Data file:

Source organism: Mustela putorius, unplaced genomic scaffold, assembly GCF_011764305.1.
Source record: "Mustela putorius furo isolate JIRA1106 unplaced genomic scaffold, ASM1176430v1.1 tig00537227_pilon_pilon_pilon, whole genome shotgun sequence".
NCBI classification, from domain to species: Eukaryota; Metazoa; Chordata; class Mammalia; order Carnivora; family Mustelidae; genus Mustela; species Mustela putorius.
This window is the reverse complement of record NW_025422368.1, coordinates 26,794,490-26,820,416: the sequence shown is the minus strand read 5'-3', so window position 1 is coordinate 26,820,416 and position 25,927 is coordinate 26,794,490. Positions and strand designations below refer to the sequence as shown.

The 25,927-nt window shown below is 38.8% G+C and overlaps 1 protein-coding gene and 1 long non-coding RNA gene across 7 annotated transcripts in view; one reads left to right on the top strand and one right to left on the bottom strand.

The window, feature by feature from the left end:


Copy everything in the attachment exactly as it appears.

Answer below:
Source organism: Mustela putorius, unplaced genomic scaffold, assembly GCF_011764305.1.
Source record: "Mustela putorius furo isolate JIRA1106 unplaced genomic scaffold, ASM1176430v1.1 tig00537227_pilon_pilon_pilon, whole genome shotgun sequence".
NCBI classification, from domain to species: Eukaryota; Metazoa; Chordata; class Mammalia; order Carnivora; family Mustelidae; genus Mustela; species Mustela putorius.
This window is the reverse complement of record NW_025422368.1, coordinates 26,794,490-26,820,416: the sequence shown is the minus strand read 5'-3', so window position 1 is coordinate 26,820,416 and position 25,927 is coordinate 26,794,490. Positions and strand designations below refer to the sequence as shown.

The 25,927-nt window shown below is 38.8% G+C and overlaps 1 protein-coding gene and 1 long non-coding RNA gene across 7 annotated transcripts in view; one reads left to right on the top strand and one right to left on the bottom strand.

The window, feature by feature from the left end: